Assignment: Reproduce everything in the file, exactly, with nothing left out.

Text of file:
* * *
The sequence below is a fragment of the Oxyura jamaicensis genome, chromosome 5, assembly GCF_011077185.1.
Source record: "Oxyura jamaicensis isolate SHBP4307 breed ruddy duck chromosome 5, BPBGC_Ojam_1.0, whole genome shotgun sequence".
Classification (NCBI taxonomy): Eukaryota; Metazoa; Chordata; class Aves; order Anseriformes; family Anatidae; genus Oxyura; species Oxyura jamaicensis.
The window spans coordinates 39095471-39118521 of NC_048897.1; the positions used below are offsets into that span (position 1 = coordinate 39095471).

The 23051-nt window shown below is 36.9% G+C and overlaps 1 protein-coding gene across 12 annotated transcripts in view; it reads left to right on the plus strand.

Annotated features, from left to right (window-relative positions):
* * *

The sequence below is a fragment of the Oxyura jamaicensis genome, chromosome 5, assembly GCF_011077185.1.
Source record: "Oxyura jamaicensis isolate SHBP4307 breed ruddy duck chromosome 5, BPBGC_Ojam_1.0, whole genome shotgun sequence".
Classification (NCBI taxonomy): Eukaryota; Metazoa; Chordata; class Aves; order Anseriformes; family Anatidae; genus Oxyura; species Oxyura jamaicensis.
The window spans coordinates 39095471-39118521 of NC_048897.1; the positions used below are offsets into that span (position 1 = coordinate 39095471).

The 23051-nt window shown below is 36.9% G+C and overlaps 1 protein-coding gene across 12 annotated transcripts in view; it reads left to right on the plus strand.

Annotated features, from left to right (window-relative positions):